The Southwest Scramble: A Bike-To-Ski Journey from Colorado to Utah

In spring 2021, I decided to embark on a couple hundred mile bike-to-ski journey from my home in Telluride, CO to the La Sal mountain range near Moab, Utah.

During the winter season, I’m a professional skier. Usually, I’m traveling around the globe, doing photo shoots and film projects. I will acknowledge it’s quite the privileged life, and I’m very grateful to so many who make it possible for me. The winter window is short, and when I make my career happen. So when things don’t work out during those few months, it feels like a failure and loss of a season. With a film project that wasn’t quite materializing, 2021 was starting to feel just like that I found myself just wanting to get away – from my own winter’s demise and seemingly everything else. So, I decided to pack up my skis and hop on a bike, headed towards the desert of all places, far from any normal ski hill, to hopefully disconnect from it all.



I’d never ridden a gravel bike before, nor had I been training for this ride. I guess I had a sense of ignorant optimism going into it – the “I’ll figure it out” sort of vibe. (Had I known more about biking I’m sure I would’ve known about chamois butter and other tips, which would’ve been life savers).

I borrowed a bike from a friend, grabbed as many voile straps as I could, snagged a rear-tire rack from Walmart, and got a few bags from San Util designs to kit me out. Not the “planned this for months” style set-up, but it worked. With all my ski gear, camping equipment, food and more, I was ready. And, the bike was heavy.

Day One

It was time to bike into the real unknown. After the first few pedals, I could notice just how inconveniently dangerous and bouncy the rear-tire rack from Walmart was. Additionally the ski edges seemed to rub just ever so slightly against my inner thighs. It was shaping up to be a long one.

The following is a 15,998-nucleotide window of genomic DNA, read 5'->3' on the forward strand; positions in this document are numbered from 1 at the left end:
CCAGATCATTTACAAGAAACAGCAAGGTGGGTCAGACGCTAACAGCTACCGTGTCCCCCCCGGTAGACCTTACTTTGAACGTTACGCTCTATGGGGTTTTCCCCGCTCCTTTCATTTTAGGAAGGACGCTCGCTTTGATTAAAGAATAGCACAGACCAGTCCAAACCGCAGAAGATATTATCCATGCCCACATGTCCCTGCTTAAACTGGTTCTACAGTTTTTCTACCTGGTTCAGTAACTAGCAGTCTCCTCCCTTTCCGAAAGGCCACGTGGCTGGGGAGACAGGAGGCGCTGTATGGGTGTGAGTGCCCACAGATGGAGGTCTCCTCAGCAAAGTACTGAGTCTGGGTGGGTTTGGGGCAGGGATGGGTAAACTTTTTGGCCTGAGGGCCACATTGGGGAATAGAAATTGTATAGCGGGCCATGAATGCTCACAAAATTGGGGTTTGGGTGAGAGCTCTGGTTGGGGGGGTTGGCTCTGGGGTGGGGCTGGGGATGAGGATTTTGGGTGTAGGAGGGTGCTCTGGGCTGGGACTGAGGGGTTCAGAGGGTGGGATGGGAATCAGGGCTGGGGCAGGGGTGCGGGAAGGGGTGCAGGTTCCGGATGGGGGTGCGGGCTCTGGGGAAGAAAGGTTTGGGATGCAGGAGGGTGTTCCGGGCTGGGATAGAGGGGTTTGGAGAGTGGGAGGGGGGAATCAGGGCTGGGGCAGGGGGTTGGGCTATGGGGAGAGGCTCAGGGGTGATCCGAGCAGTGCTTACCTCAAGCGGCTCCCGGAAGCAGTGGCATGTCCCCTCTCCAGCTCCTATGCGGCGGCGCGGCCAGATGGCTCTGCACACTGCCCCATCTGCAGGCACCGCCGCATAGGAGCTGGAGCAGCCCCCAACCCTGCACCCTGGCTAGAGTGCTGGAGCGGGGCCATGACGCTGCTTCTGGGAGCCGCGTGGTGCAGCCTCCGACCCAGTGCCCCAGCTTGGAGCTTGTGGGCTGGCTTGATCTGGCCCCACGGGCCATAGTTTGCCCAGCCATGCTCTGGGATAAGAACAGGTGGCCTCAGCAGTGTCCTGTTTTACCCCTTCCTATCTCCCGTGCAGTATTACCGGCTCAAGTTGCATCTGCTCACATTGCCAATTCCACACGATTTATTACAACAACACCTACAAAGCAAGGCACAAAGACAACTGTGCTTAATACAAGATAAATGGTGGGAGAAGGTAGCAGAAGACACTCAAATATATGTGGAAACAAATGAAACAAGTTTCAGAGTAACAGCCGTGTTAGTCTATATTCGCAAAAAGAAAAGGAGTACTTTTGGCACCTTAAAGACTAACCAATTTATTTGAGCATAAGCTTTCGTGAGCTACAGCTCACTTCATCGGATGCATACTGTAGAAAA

It felt good to hit the road though. The chaos of packing and organizing faded, it was time to just do it. I flew up the first big hill between Telluride to Norwood, and put my head down through the strong winds in the farm lands.

After 80 miles or so, I found myself on my first gravel road. An unbelievably stunning stretch, with a hanging flume towering over you as you ride through the canyon walls. I found myself listening to the river’s echoes, the steady purr of my bike, and the melodies of insects and critters alike. This was that “escape” I was looking for.

With the sun approaching the horizon, it was time to set up camp. I don’t think my skis had ever felt so out of place against the backdrop of red dirt and cactus.

Day Two

The results of an off-the-couch hundred miles didn’t do so well for my knees. I started to question my abilities and if I was in over my head (which I probably was). But, with the slow metronome of each pedal, I was once again in the groove and let the pains fade into the gravel.

Directly out of the canyon from the tiny station at Bed Rock to the Utah border begins a long wavy climb. Followed by a few more of course for good measure. This is where I really began to feel mentally tested.

When I got to the La Sal junction, where the sleepy road begins to enter Moab’s travel corridor, I hadn’t accounted for the riding I had to do on the interstate – 6” of shoulder or close to none at all, 75mph truckers – I’d never been so gripped. Some cursed miles later, I ventured off the highway onto what seemed to be a gravel road, but really ended up being a few hour hike-a-bike. But hey, being away from that highway, anything was better.

Day Three

The final, big push. I watched floods of shuttles headed to the “Whole Enchilada” zip by me as I moved from the desert floor to the snowline. Sure would’ve been nice to have a van ride to the top. Sounds of turkeys and the occasional deer sighting kept me company on the way up. That last hill sure was an ass kicker though.

Hours later, I was stoked, exhausted, and ready to shed a tear. The biking was over. After some ski touring and a climb later, I was standing on top of Mt. Tukuhnikivatz ready to point my skis downhill – what felt like a celebration for all I had accomplished.

Often, we use bikes and skis as tools for escape. But in reality, I think we end up even more connected by using them. The bike ride forced me to be present – to be connected to the world around me, feeling and experiencing each passing moment. You don’t need to bike hundreds of miles to feel that sort of connection, there’s moments each and every day to practice being more present and set intentions to do so. That being said, I think I’ll just set the intention to ski and now bike more.

Thank you to Matthew Tufts (photographer) and Colton Farrow (videographer) for documenting this journey, and for countless friends who supported and continue to support me.

Also big shoutout to my ski sponsors for letting me create a bike film (sorry?).